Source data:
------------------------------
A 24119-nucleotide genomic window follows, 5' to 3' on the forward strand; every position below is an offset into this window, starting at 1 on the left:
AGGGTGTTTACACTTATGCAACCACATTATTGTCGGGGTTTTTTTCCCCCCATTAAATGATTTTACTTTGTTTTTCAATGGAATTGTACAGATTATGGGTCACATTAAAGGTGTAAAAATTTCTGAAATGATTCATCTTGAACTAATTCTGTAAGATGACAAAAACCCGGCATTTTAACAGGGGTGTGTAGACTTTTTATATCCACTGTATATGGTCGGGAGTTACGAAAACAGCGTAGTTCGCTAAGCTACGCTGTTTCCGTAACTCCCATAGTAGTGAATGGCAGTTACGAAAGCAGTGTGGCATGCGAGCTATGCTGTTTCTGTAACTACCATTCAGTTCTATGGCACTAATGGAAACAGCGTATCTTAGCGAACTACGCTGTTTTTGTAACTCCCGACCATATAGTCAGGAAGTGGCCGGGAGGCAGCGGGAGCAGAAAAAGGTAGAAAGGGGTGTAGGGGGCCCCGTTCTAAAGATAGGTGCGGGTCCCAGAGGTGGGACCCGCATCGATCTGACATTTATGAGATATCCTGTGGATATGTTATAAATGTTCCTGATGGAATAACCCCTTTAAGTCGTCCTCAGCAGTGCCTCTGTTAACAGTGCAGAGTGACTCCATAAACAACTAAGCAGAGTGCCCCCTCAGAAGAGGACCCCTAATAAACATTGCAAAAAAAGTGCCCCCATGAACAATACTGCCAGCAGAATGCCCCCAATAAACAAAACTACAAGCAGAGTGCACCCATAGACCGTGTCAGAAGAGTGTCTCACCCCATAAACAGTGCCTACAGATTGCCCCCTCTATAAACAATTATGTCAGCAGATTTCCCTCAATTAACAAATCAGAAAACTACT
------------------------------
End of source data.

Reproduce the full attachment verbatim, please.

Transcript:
A 24119-nucleotide genomic window follows, 5' to 3' on the forward strand; every position below is an offset into this window, starting at 1 on the left:
AGGGTGTTTACACTTATGCAACCACATTATTGTCGGGGTTTTTTTCCCCCCATTAAATGATTTTACTTTGTTTTTCAATGGAATTGTACAGATTATGGGTCACATTAAAGGTGTAAAAATTTCTGAAATGATTCATCTTGAACTAATTCTGTAAGATGACAAAAACCCGGCATTTTAACAGGGGTGTGTAGACTTTTTATATCCACTGTATATGGTCGGGAGTTACGAAAACAGCGTAGTTCGCTAAGCTACGCTGTTTCCGTAACTCCCATAGTAGTGAATGGCAGTTACGAAAGCAGTGTGGCATGCGAGCTATGCTGTTTCTGTAACTACCATTCAGTTCTATGGCACTAATGGAAACAGCGTATCTTAGCGAACTACGCTGTTTTTGTAACTCCCGACCATATAGTCAGGAAGTGGCCGGGAGGCAGCGGGAGCAGAAAAAGGTAGAAAGGGGTGTAGGGGGCCCCGTTCTAAAGATAGGTGCGGGTCCCAGAGGTGGGACCCGCATCGATCTGACATTTATGAGATATCCTGTGGATATGTTATAAATGTTCCTGATGGAATAACCCCTTTAAGTCGTCCTCAGCAGTGCCTCTGTTAACAGTGCAGAGTGACTCCATAAACAACTAAGCAGAGTGCCCCCTCAGAAGAGGACCCCTAATAAACATTGCAAAAAAAGTGCCCCCATGAACAATACTGCCAGCAGAATGCCCCCAATAAACAAAACTACAAGCAGAGTGCACCCATAGACCGTGTCAGAAGAGTGTCTCACCCCATAAACAGTGCCTACAGATTGCCCCCTCTATAAACAATTATGTCAGCAGATTTCCCTCAATTAACAAATCAGAAAACTACT